An application for relating Legionella shower water monitoring results to estimated health outcomes
Final Published Version
AuthorWilson, Amanda M
Abney, Sarah E
Gerba, Charles P
Myers, Eric R
Reynolds, Kelly A
AffiliationDepartment of Community, Environment and Policy, Mel and Enid Zuckerman College of Public Health, University of Arizona
Department of Soil, Water, and Environmental Science, College of Agriculture and Life Sciences, University of Arizona
MetadataShow full item record
CitationWilson, A. M., Canter, K., Abney, S. E., Gerba, C. P., Myers, E. R., Hanlin, J., & Reynolds, K. A. (2022). An application for relating Legionella shower water monitoring results to estimated health outcomes. Water Research, 221.
RightsCopyright © 2022 The Authors. Published by Elsevier Ltd. This is an open access article under the CC BY-NC-ND license (http://creativecommons.org/licenses/by-nc-nd/4.0/).
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AbstractExposure models are useful tools for relating environmental monitoring data to expected health outcomes. The objective of this study was to (1) compare two Legionella shower exposure models, and (2) develop a risk calculator tool for relating environmental monitoring data to estimated Legionella infection risks and Legionnaires' Disease (LD) illness risks. Legionella infection risks for a single shower event were compared using two shower Legionella exposure models. These models varied in their description of partitioning of Legionella in aerosols and aerosol deposition in the lung, where Model 1 had larger and fewer aerosol ranges than Model 2. Model 2 described conventional vs. water efficient showers separately, while Model 1 described exposure for an unspecified shower type (did not describe it as conventional or water efficient). A Monte Carlo approach was used to account for variability and uncertainty in these aerosolization and deposition parameters, Legionella concentrations, and the dose-response parameter. Methods for relating infection risks to illness risks accounting for demographic differences were used to inform the risk calculator web application ("app"). Model 2 consistently estimated higher infection risks than Model 1 for the same Legionella concentration in water and estimated deposited doses with less variability. For a 7.8-min shower with a Legionella concentration of 0.1 CFU/mL, the average infection risks estimated using Model 2 were 4.8 × 10-6 (SD=3.0 × 10-6) (conventional shower) and 2.3 × 10-6 (SD=1.7 × 10-6) (water efficient). Average infection risk estimated by Model 1 was 1.1 × 10-6 (SD=9.7 × 10-7). Model 2 was used for app development due to more conservative risk estimates and less variability in estimated dose. While multiple Legionella shower models are available for quantitative microbial risk assessments (QMRAs), they may yield notably different infection risks for the same environmental microbial concentration. Model comparisons will inform decisions regarding their integration with risk assessment tools. The development of risk calculator tools for relating environmental microbiology data to infection risks will increase the impact of exposure models for informing water treatment decisions and achieving risk targets.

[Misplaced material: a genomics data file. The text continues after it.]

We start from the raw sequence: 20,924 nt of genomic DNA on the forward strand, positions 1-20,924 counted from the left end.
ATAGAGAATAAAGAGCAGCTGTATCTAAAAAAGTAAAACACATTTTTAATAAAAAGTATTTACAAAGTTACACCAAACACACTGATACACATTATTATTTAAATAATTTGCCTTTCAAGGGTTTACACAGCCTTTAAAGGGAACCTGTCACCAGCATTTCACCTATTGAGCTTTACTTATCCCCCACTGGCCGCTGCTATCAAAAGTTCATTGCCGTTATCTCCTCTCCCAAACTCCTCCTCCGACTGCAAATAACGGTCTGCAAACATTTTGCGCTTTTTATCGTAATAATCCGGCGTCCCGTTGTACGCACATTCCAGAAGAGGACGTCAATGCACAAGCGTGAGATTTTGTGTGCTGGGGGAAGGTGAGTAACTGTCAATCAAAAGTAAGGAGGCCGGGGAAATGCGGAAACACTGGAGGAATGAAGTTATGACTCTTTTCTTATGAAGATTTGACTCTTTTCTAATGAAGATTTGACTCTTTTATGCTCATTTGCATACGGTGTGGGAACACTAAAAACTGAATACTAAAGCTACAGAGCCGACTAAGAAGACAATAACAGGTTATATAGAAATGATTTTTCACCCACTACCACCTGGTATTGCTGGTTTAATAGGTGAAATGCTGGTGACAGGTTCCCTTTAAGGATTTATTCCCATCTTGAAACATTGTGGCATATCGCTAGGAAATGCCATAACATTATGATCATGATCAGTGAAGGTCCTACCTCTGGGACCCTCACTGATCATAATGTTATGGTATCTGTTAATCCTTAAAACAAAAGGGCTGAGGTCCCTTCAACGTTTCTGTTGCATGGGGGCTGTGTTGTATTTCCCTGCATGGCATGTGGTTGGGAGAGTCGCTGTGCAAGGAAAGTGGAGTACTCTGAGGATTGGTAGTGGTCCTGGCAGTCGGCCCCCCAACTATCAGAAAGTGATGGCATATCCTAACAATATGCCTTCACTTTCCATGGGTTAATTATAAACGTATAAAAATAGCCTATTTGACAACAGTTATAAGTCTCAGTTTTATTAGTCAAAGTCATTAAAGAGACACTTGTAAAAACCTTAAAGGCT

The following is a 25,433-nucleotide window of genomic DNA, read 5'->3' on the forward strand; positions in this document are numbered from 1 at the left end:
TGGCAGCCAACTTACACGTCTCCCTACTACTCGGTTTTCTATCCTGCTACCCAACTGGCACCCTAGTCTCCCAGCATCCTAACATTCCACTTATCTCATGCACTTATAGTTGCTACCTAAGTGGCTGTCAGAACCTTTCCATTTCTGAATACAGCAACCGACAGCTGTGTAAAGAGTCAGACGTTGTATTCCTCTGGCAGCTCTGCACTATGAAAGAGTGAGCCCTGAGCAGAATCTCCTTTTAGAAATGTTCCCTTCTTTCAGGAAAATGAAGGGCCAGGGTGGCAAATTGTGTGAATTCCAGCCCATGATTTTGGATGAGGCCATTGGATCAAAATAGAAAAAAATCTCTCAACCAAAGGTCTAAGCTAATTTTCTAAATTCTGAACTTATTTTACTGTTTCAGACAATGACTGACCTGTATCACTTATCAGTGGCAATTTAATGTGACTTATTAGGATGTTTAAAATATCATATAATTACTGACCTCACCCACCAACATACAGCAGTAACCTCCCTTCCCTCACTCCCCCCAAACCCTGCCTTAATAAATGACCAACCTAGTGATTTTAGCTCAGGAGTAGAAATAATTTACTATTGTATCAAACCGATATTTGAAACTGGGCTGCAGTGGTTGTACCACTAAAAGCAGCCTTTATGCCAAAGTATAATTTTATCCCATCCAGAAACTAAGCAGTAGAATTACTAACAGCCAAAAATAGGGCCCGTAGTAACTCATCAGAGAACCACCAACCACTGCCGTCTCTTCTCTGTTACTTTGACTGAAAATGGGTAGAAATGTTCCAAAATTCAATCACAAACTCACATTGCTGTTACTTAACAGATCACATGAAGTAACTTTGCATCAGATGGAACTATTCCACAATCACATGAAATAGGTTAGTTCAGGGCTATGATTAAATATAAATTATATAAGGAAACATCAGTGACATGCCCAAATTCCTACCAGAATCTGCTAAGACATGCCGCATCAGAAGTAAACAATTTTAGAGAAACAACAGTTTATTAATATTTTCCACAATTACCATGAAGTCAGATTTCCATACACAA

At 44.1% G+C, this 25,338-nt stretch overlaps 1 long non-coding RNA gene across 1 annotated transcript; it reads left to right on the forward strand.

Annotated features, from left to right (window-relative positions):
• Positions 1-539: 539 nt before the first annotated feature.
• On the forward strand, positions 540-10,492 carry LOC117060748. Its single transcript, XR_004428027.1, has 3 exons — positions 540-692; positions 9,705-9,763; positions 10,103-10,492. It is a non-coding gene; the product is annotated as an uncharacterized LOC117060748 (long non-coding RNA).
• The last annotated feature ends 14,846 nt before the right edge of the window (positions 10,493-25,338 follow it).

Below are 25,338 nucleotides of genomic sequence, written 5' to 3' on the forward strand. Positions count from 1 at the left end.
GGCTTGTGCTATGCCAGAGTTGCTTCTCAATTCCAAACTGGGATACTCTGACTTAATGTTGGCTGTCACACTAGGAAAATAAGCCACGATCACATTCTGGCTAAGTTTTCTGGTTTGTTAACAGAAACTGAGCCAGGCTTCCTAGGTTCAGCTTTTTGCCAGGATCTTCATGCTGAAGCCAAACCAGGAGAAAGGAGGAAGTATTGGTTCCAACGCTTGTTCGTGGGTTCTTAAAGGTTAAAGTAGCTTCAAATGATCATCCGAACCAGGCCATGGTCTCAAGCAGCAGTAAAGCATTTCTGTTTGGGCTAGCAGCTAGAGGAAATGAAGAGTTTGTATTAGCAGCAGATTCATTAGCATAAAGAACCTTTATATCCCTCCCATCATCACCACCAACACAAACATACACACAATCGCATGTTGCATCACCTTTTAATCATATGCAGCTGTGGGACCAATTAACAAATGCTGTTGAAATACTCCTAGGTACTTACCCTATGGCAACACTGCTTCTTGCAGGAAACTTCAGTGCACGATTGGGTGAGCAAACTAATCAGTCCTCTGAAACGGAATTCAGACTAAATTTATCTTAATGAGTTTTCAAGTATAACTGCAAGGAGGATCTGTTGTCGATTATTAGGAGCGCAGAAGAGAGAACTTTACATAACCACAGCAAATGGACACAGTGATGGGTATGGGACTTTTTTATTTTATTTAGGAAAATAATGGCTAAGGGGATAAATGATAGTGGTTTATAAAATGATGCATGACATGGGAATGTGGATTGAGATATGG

NoteOpen access article
VersionFinal published version
Except where otherwise noted, this item's license is described as Copyright © 2022 The Authors. Published by Elsevier Ltd. This is an open access article under the CC BY-NC-ND license (http://creativecommons.org/licenses/by-nc-nd/4.0/).
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